Anémic Cinéma: Marcel Duchamp’s Whirling Avant-Garde Film (1926)

Marcel Duchamp (1887–1968) made some heady art. His whole goal was to “put art back in the service of the mind,” or to create what Jasper Johns once called the “field where language, thought and vision act on one another.” And that’s precisely what Duchamp’s 1926 avant-garde film Anémic Cinéma delivers.

Drawing on his inheritance, Duchamp shot Anémic Cinéma (almost a palindrome) in Man Ray’s studio with the help of cinematographer Marc Allégret. The Dada-inspired film features nine whirling optical illusions, known as Rotoreliefs, alternating with spiraling puns and complex word play. (Vision acts on language and thought, indeed.) The text of the puns appears below the jump. We didn’t attempt to translate them, in part because there’s a convincing case that translations can’t do them justice in any way.

Anémic Cinéma appears in our collection, 4,000+ Free Movies Online: Great Classics, Indies, Noir, Westerns, Documentaries & More.

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Comments (3)
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  • andrew says:

    ugh, I am not a fan of Marcel Duchamp. I understood his ambition, but the barbaric and utterly basic ways in which he chose to pursue them make people confuse his lack of talent with progressive thinking.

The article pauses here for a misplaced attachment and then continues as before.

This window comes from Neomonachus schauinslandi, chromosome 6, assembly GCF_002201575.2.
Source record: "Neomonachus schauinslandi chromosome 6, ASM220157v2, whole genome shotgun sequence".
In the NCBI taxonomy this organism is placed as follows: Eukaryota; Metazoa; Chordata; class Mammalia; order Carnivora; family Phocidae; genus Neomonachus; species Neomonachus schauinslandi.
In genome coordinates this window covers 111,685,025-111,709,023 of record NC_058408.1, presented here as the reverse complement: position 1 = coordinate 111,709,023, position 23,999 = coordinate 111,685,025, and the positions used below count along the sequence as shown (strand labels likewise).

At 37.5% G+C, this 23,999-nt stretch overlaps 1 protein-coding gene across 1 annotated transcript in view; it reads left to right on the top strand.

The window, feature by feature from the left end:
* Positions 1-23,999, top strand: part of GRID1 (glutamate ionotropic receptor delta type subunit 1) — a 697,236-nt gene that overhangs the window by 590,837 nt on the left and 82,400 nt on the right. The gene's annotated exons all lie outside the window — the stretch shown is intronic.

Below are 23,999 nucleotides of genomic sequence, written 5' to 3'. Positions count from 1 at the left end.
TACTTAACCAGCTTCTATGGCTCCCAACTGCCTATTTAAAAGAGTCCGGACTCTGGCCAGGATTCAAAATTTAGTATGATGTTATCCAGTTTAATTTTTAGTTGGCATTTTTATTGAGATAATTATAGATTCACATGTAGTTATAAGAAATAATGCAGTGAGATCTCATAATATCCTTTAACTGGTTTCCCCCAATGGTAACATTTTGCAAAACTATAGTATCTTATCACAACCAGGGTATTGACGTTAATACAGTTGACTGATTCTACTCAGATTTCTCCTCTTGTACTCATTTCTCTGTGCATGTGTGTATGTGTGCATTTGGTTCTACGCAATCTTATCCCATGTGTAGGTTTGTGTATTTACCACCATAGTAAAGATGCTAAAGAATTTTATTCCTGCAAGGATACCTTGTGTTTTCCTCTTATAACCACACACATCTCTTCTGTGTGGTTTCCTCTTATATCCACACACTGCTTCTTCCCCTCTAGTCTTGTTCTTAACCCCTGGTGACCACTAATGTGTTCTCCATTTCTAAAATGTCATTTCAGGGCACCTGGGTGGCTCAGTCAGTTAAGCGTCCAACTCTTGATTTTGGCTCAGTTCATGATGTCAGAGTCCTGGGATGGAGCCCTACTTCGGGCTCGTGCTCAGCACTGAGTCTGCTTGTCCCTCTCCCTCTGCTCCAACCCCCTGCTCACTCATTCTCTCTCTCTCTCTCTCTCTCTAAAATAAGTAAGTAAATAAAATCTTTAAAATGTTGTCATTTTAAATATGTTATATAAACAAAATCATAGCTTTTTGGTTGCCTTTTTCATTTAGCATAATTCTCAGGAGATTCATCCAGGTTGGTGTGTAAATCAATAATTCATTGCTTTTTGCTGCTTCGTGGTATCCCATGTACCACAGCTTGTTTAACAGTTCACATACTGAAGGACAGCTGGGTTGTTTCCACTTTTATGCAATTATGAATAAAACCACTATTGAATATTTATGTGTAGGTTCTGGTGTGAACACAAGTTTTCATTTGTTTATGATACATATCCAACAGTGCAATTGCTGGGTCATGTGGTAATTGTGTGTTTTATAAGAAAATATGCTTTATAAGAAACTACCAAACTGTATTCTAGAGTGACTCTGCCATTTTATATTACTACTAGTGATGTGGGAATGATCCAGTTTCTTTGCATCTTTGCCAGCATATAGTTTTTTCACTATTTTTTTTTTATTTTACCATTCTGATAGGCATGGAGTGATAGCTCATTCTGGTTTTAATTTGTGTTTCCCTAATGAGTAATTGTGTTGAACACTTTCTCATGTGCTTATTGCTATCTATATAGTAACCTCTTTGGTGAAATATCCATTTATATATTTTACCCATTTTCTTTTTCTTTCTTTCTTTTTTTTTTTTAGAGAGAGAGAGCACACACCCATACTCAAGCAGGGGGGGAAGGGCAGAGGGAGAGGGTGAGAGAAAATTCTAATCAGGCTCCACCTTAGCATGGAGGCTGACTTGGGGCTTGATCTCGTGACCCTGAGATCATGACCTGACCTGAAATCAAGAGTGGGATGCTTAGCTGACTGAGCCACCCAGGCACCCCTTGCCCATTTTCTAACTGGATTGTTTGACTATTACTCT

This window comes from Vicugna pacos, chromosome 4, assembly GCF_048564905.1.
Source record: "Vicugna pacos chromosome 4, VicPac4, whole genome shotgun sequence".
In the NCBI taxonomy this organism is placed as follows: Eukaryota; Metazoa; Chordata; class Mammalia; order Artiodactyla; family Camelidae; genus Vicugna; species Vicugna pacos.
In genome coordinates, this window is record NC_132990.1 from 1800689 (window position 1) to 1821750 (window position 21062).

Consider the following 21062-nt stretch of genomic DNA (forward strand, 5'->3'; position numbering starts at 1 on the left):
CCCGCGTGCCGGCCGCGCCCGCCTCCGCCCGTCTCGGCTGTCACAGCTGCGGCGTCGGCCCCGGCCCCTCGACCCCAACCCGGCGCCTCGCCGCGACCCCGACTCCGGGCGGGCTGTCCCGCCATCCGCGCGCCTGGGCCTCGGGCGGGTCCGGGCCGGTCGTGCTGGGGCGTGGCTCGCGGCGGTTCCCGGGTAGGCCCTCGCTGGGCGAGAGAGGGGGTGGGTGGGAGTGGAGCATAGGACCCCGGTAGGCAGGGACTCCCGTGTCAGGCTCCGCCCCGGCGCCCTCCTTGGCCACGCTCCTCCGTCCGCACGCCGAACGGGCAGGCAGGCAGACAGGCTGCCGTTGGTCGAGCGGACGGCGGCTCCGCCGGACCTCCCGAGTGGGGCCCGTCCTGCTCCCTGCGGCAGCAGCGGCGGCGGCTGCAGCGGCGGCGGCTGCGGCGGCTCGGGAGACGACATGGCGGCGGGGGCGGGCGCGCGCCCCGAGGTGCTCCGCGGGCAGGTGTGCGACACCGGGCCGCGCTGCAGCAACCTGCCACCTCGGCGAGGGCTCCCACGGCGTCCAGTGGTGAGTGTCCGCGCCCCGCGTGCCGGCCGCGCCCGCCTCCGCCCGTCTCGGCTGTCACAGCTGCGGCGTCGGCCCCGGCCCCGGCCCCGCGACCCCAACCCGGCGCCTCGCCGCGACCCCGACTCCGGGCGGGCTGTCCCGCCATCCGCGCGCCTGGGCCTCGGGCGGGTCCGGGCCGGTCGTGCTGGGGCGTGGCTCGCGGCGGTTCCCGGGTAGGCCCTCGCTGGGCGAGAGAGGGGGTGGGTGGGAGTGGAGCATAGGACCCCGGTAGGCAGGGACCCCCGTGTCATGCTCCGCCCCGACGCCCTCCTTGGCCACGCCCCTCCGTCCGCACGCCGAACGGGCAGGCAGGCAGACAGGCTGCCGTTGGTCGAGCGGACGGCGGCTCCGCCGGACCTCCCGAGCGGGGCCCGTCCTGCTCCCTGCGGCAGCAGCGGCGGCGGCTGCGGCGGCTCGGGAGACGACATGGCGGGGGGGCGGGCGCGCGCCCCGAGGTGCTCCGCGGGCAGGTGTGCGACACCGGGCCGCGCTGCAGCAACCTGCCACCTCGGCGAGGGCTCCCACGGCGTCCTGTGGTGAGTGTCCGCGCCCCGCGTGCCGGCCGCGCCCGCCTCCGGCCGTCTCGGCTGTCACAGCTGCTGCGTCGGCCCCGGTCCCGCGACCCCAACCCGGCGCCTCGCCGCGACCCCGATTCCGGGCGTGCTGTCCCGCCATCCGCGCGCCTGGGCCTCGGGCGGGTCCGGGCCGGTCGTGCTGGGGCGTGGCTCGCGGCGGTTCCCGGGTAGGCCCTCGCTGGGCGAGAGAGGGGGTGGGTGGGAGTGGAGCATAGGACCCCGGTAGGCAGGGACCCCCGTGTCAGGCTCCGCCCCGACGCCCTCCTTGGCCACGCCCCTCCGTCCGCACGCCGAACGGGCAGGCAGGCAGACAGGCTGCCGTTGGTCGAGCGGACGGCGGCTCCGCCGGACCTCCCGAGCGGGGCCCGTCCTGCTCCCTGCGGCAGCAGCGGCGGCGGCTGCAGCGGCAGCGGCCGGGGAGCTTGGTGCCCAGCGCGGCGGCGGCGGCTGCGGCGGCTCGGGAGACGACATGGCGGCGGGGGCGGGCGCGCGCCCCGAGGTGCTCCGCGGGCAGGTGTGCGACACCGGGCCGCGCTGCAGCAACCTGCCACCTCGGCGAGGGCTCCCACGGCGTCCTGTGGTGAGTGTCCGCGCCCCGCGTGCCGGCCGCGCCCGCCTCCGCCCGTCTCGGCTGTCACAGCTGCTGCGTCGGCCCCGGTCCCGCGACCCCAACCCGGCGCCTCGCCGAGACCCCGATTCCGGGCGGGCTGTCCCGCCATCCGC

Writing in sharpie on old urinals and calling it high art and selling them for ludicrous amounts of money to make a statement about art is fucking stupid. His goal was to get reactions, and he did, but honestly how does that make him any more eloquent than an internet troll?

  • Dan McCleary says:

    Andrew, I’m pretty sure you don’t “understand his ambition.” Have you ever seen his early work? Nude Descending a Staircase? Know anything of his withdraw from painting, his study of mathematics, physics, music. He quit commercial art (in which he could have made a fortune, like Dali) to become a chess player and writer. He was certainly abstruse, and infuriating to the conventional art world, but he was the polar opposite of a money-grubbing huckster.

  • S Buck says:

    he was a kept man, married to a wealthy woman, so he did not need to make commercial art. There is a letter to his sister Suzanne ( which was hidden from the public domain in a museum archive for many years, )where he states that a female friend has sent him the urinal “fountain” It has since been assessed by some historians that female friend was most likely Baroness Elsa von Freytag- Loringhoven…If you want to investigate this further check out Irene Gammel book.

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